Hard Times

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Hard Times

by Charles Dickens
Editor Graham Law

Broadview Press | July 15, 1996 | Trade Paperback

Hard Times is rated 4 out of 5 by 2.
Despite the title, Dickens''s portrayal of early industrial society here is less relentlessly grim than that in novels by contemporaries such as Elizabeth Gaskell or Charles Kingsley. Hard Times weaves the tale of Thomas Gradgrind, a hard-headed politician who raises his children Louisa and Tom without love, of Sissy the circus girl with love to spare who is deserted and adopted into their family, and of the honest mill worker Stephen Blackpool and the bombastic mill owner Josiah Bounderby. The key contrasts created are finally less those between wealth and poverty, or capitalists and workers, than those between the head and the heart, between "Fact"-the cold, rationalistic approach to life that Dickens associates with utilitarianism-and "Fancy"-a warmth of the imagination and of the feelings, which values individuals above ideas. Concentrated and compressed in its narrative form, Hard Times is at once a fable, a novel of ideas, and a social novel that seeks to engage directly and analytically with political issues. The central conflicts raised in the text, between government''s duty not to intervene to guarantee the liberty of the subject, and between quantitative and qualitative assessments of progress, remain unresolved today in the late or post industrial stages of liberal democracies.

Format: Trade Paperback

Dimensions: 460 pages, 8.5 × 5.5 × 0.94 in

Published: July 15, 1996

Publisher: Broadview Press

Language: English

The following ISBNs are associated with this title:

ISBN - 10: 155111075X

ISBN - 13: 9781551110752

Found in: Fiction and Literature

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Reviews

Rated 3 out of 5 by from More of the same There is a character that appears in all of Charles Dickens' books whom I can't stand. He is the noble worker, the lower class moral compass, and he is consistently a source of Dickens' naive idealism, which, for a jaded soul like me, is a constant impediment to full enjoyment of Dickens' excellent prose. Bob Cratchett, Scrooge's clerk in A Christmas Carol, is the most insufferable of his kind, Joe Gargery, Pip's Uncle in Great Expectations, is the most sufferable of his kind, and Stephen Blackpool, Mr. Bounderby's weaver in Hard Times, falls somewhere in between. Blackpool is morally perfect throughout Hard Times, the man we are to gauge ourselves and everyone in the book against. Blackpool actually believes in justice to such an extent -- despite evidence in his own life to the contrary -- that he would put himself in danger of imprisonment "to clear his name." Further, he believes in the "goodness" of social conventions so completely that he withholds any chance of full happiness with Rachael so that he won't become a "bad" man. I am not sure what I find more annoying, the fact that Dickens believes that people like this exist in such seeming numbers, or the belief that they are somehow people we should aspire to be like? I will concede that people like this do exist, but these people are, I reiterate, insufferable, and they are generally people who are incapable of truly thinking for themselves. And all of this reveals Dickens as that most painful, wishy washy, and dangerous of people -- the bleeding heart liberal. The kind of person who believes, despite all the evidence to the contrary, that if we all just talk about things and complain peaceably the world will change for the better. I proudly declare myself for the left of the political scale, but I'll be damned if I will get my permit to protest and go home with a happy glow in my heart that I've done the "right" thing, when I know full well that I changed absolutely nothing. For a guy like me Dickens is a tough read. Still, Hard Times was one of Dickens' better ones, and at the very least I recognize and admire the strength of Dickens' prose. He is, politics aside, a beautiful writer.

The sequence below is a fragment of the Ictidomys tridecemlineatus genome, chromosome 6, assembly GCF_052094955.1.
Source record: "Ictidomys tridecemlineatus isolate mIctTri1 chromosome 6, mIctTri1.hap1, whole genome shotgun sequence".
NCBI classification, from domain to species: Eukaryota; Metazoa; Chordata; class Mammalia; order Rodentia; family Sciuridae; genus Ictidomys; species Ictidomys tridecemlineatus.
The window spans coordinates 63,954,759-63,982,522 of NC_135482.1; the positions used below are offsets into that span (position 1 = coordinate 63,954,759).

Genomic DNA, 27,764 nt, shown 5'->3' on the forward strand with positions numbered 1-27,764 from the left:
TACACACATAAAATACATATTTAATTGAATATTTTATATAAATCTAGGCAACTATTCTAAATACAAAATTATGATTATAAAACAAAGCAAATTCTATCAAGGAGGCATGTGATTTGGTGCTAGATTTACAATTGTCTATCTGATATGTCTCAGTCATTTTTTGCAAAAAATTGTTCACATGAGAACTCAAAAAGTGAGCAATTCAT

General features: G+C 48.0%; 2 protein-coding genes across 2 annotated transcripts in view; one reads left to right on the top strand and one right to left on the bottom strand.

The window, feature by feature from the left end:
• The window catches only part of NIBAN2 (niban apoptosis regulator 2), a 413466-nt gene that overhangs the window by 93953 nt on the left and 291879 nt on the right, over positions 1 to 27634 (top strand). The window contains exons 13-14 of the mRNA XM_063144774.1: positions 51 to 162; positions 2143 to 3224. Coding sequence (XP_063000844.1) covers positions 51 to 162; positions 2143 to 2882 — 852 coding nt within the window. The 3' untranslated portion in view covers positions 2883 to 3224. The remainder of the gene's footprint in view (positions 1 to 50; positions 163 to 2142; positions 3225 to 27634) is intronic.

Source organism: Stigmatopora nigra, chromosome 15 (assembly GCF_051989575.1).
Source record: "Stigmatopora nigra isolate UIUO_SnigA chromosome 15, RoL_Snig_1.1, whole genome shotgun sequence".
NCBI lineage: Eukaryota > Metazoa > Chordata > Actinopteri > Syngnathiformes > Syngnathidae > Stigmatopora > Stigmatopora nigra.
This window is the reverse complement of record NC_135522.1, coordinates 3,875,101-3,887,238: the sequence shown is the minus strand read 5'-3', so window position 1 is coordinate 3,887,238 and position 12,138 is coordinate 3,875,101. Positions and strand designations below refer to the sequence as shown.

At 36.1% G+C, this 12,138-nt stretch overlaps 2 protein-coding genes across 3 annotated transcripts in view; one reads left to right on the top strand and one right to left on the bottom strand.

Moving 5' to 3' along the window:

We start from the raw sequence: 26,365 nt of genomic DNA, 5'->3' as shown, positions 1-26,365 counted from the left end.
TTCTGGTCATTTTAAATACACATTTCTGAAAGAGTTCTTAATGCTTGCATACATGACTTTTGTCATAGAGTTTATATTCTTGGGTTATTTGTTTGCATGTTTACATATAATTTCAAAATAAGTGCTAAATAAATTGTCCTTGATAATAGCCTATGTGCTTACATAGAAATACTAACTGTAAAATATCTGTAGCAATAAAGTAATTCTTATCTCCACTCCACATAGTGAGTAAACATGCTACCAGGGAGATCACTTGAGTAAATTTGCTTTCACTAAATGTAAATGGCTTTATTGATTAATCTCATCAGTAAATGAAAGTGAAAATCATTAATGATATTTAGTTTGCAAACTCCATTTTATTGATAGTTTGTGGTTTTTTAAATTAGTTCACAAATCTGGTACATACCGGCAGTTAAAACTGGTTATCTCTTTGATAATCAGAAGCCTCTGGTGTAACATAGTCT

Date published: 2013-10-29
Rated 5 out of 5 by from Hard Times This novel, unique to Dickens in that it is the only one set in a ficticious town, take a fascinating look at what mechanical, unimaginative and unemotional approaches to life and family may lead. Outlining a somewhat distorted "objectivistic" attitude in his hard-nosed characters, Dickens compliments them beautifully with fun-loving, carefree characters, such as Cissy and Rachael. This novel has an underlying moral buried beneath, should you choose to find it, and leaves the reader feeling a little bit better about themselves.
Date published: 2013-10-29

– More About This Product –

Hard Times

by Charles Dickens
Editor Graham Law

Format: Trade Paperback

Dimensions: 460 pages, 8.5 × 5.5 × 0.94 in

Published: July 15, 1996

Publisher: Broadview Press

Language: English

The following ISBNs are associated with this title:

ISBN - 10: 155111075X

ISBN - 13: 9781551110752